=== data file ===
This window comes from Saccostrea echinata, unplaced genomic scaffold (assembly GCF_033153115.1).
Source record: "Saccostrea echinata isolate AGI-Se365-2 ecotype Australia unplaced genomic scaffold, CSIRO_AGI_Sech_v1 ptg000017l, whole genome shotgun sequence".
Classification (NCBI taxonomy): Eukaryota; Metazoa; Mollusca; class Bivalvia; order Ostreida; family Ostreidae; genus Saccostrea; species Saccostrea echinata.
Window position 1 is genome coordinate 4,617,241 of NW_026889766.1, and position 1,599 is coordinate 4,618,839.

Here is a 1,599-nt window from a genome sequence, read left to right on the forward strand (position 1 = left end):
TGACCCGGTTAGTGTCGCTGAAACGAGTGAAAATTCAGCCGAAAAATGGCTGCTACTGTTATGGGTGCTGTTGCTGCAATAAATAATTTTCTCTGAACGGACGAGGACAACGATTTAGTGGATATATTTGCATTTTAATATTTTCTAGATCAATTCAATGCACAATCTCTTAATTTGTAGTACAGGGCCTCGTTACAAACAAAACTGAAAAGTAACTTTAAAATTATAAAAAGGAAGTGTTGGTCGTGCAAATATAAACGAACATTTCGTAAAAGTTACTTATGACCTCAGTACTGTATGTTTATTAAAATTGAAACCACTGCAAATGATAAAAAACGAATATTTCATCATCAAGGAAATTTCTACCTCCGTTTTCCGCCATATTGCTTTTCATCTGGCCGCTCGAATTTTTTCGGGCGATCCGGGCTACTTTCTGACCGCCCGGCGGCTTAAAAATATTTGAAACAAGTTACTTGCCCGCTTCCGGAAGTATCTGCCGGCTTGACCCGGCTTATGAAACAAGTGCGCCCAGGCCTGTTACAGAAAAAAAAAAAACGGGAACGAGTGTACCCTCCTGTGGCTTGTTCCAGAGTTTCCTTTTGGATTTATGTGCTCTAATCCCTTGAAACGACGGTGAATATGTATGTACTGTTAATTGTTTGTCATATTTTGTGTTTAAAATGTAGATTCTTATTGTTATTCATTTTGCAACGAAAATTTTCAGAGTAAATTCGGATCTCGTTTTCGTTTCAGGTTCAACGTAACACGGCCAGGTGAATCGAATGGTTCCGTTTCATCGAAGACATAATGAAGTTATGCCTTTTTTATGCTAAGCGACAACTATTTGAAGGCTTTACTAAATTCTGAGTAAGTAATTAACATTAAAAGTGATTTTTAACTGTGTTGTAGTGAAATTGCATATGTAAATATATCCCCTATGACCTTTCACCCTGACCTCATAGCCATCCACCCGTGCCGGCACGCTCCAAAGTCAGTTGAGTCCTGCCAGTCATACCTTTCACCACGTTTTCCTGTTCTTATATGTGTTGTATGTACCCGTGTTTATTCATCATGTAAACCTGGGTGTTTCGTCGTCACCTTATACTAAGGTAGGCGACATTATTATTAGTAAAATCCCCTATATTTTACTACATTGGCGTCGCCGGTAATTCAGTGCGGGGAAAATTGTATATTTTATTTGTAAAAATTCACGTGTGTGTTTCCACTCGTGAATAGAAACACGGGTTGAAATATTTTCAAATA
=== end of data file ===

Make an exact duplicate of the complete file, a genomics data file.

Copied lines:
This window comes from Saccostrea echinata, unplaced genomic scaffold (assembly GCF_033153115.1).
Source record: "Saccostrea echinata isolate AGI-Se365-2 ecotype Australia unplaced genomic scaffold, CSIRO_AGI_Sech_v1 ptg000017l, whole genome shotgun sequence".
Classification (NCBI taxonomy): Eukaryota; Metazoa; Mollusca; class Bivalvia; order Ostreida; family Ostreidae; genus Saccostrea; species Saccostrea echinata.
Window position 1 is genome coordinate 4,617,241 of NW_026889766.1, and position 1,599 is coordinate 4,618,839.

Here is a 1,599-nt window from a genome sequence, read left to right on the forward strand (position 1 = left end):
TGACCCGGTTAGTGTCGCTGAAACGAGTGAAAATTCAGCCGAAAAATGGCTGCTACTGTTATGGGTGCTGTTGCTGCAATAAATAATTTTCTCTGAACGGACGAGGACAACGATTTAGTGGATATATTTGCATTTTAATATTTTCTAGATCAATTCAATGCACAATCTCTTAATTTGTAGTACAGGGCCTCGTTACAAACAAAACTGAAAAGTAACTTTAAAATTATAAAAAGGAAGTGTTGGTCGTGCAAATATAAACGAACATTTCGTAAAAGTTACTTATGACCTCAGTACTGTATGTTTATTAAAATTGAAACCACTGCAAATGATAAAAAACGAATATTTCATCATCAAGGAAATTTCTACCTCCGTTTTCCGCCATATTGCTTTTCATCTGGCCGCTCGAATTTTTTCGGGCGATCCGGGCTACTTTCTGACCGCCCGGCGGCTTAAAAATATTTGAAACAAGTTACTTGCCCGCTTCCGGAAGTATCTGCCGGCTTGACCCGGCTTATGAAACAAGTGCGCCCAGGCCTGTTACAGAAAAAAAAAAAACGGGAACGAGTGTACCCTCCTGTGGCTTGTTCCAGAGTTTCCTTTTGGATTTATGTGCTCTAATCCCTTGAAACGACGGTGAATATGTATGTACTGTTAATTGTTTGTCATATTTTGTGTTTAAAATGTAGATTCTTATTGTTATTCATTTTGCAACGAAAATTTTCAGAGTAAATTCGGATCTCGTTTTCGTTTCAGGTTCAACGTAACACGGCCAGGTGAATCGAATGGTTCCGTTTCATCGAAGACATAATGAAGTTATGCCTTTTTTATGCTAAGCGACAACTATTTGAAGGCTTTACTAAATTCTGAGTAAGTAATTAACATTAAAAGTGATTTTTAACTGTGTTGTAGTGAAATTGCATATGTAAATATATCCCCTATGACCTTTCACCCTGACCTCATAGCCATCCACCCGTGCCGGCACGCTCCAAAGTCAGTTGAGTCCTGCCAGTCATACCTTTCACCACGTTTTCCTGTTCTTATATGTGTTGTATGTACCCGTGTTTATTCATCATGTAAACCTGGGTGTTTCGTCGTCACCTTATACTAAGGTAGGCGACATTATTATTAGTAAAATCCCCTATATTTTACTACATTGGCGTCGCCGGTAATTCAGTGCGGGGAAAATTGTATATTTTATTTGTAAAAATTCACGTGTGTGTTTCCACTCGTGAATAGAAACACGGGTTGAAATATTTTCAAATA